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OHSU School of Dentistry Receives New $2.7 Million NIH Grant

   Portland, Ore.

Dental researchers at OHSU will team with their counterparts at the University of Washington to establish a practice-based research network for oral health in Oregon, Washington, Utah, Montana and Idaho, part of a seven-year, $22-million award

Dental researchers at Oregon Health & Science University (OHSU) and University of Washington (UW) have been awarded one of three, seven-year grants worth $75 million from the National Institute of Dental and Craniofacial Research, part of the National Institutes of Health. The OHSU-UW grant, worth $22 million, will enable dental researchers to establish a regional practice-based research network (PBRN) for oral health care in five Western states. The OHSU share of the grant is $2.7 million.

"This is really exciting news," said Jack Ferracane, Ph.D., professor and chairman of restorative dentistry, OHSU School of Dentistry and principal investigator for OHSU ( "Practice-based research networks have been big in medicine for a long time, but not in dentistry. OHSU School of Dentistry has been at the forefront of using this concept in dentistry, having established one of the first PBRN's in the country. With this grant, we will have the opportunity to expand this concept into one of the first regional practice-based research networks for dentistry in the United States. Ultimately, we hope to enhance the practice of dentistry and improve patient care."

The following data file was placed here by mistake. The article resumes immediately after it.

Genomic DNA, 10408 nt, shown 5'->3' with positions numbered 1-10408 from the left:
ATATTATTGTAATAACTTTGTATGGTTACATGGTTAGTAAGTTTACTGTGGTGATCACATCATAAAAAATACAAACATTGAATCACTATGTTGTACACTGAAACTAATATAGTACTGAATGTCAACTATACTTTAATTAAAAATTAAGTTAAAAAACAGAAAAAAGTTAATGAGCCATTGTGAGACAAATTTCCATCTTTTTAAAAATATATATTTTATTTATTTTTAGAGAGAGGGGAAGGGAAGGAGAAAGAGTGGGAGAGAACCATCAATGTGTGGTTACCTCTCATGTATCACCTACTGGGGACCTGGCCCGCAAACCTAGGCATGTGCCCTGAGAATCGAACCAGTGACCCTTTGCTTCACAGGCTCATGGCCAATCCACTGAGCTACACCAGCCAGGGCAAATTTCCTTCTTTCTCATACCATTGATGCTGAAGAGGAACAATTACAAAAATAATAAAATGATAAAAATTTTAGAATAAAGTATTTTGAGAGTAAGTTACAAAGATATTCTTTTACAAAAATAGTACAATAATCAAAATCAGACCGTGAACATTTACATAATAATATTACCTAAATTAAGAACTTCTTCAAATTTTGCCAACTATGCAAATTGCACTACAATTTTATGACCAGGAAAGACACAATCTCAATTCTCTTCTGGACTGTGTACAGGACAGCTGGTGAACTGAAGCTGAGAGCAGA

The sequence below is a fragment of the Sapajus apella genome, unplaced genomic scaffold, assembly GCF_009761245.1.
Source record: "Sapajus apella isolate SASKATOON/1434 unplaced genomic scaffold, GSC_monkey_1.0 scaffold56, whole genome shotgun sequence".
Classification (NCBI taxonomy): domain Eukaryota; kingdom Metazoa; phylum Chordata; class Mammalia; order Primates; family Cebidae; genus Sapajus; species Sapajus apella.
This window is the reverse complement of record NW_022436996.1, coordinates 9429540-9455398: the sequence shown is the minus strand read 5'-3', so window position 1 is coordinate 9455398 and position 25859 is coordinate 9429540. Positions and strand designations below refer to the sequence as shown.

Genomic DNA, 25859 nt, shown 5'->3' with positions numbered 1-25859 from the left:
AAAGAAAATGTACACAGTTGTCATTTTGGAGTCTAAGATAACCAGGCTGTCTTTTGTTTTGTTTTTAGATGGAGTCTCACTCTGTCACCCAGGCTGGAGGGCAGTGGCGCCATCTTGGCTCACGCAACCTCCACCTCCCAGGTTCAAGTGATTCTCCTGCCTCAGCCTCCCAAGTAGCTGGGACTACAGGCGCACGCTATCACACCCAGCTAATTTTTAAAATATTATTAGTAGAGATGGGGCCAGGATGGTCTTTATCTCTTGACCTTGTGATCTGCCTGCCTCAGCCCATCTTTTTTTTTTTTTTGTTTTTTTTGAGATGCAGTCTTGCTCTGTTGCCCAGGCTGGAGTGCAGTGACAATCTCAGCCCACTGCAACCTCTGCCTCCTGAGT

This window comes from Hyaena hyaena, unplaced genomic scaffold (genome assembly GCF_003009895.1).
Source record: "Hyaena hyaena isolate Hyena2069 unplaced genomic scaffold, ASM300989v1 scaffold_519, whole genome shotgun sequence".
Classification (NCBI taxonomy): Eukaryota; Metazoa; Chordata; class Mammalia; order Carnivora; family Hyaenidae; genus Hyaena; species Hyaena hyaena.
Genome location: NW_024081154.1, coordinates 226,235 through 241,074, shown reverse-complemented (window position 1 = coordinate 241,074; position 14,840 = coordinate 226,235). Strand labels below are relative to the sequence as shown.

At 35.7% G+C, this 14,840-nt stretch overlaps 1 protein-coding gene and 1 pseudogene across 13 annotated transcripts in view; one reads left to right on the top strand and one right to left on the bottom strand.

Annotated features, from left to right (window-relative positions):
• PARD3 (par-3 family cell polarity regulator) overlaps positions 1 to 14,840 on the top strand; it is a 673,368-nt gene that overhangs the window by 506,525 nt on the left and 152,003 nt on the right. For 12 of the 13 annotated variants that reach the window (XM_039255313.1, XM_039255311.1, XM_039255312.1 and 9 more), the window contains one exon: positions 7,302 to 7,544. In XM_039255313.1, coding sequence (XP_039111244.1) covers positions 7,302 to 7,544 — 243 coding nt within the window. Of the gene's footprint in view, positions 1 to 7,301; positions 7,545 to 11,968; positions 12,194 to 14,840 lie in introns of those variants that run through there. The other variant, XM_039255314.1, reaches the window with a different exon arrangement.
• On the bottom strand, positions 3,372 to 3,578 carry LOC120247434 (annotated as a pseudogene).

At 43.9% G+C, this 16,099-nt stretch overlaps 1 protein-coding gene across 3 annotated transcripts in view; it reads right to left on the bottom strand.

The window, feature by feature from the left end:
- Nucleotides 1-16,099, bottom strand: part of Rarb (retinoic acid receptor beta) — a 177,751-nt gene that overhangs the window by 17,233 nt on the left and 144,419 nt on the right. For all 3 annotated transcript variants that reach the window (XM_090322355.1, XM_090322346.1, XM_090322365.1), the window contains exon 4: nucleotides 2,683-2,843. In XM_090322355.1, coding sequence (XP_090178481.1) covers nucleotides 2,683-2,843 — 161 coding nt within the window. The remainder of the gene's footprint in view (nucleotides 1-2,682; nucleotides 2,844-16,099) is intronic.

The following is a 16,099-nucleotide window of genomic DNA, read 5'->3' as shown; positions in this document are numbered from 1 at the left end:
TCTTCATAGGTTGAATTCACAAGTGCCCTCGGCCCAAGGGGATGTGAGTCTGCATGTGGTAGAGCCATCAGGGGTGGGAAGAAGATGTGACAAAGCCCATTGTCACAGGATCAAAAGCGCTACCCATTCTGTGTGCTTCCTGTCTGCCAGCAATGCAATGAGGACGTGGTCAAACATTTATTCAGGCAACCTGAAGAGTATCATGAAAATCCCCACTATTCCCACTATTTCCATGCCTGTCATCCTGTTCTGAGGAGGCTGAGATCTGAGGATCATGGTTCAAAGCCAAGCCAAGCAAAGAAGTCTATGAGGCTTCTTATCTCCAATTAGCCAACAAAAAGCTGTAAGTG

Under the new grant, practicing dentists in Oregon, Washington, Montana, Utah, and Idaho, will be able to propose and conduct short-term clinical trials in close collaboration with their network colleagues. An independent NIH panel will select which trials are funded. The University of Washington ( will provide clinical training for the practitioners that are chosen, on such issues as scientific principles in clinical research, data collection, statistical methods, and the ethical conduct of research. Each practice-based regional network will conduct approximately 15 to 20 short-term clinical trials over the next seven years.

"The clinical trials proposed could be anything from how many people have sensitive teeth after a certain dental procedure to a comparison of outcomes of several dental treatment options under a range of patient and clinical conditions," said Ferracane. "We'll be looking for clinical trials where the results and data can be collected chair-side or by contacting patients post-procedure, versus studies that require a lot of time-consuming protocols or lab work." The networks also will be involved in anonymous chart reviews, as allowed by the Health Insurance Portability and Accountability Act, or HIPAA, to generate data on disease, treatment trends, and the prevalence of less common oral conditions.

NIH also awarded practice-based research grants to New York University, which will oversee the East Coast network, and to the University of Alabama at Birmingham and University of Florida in Gainesville which will jointly coordinate studies in the South. (For a copy of the NIH press release on regional PBRN grants, go to and click on the first link under "Highlights.")

The impetus for regionally-based oral health research networks, according to Lawrence Tabak, Ph.D., director of the National Institute of Dental and Craniofacial Research, is the long-standing lack of high-quality research data to guide treatment decisions in the dentist's office. "This data shortfall has led some dentists and hygienists in some instances to rely on clinical experience alone to guide their treatment decisions, a valuable though inherently empirical approach to dental care."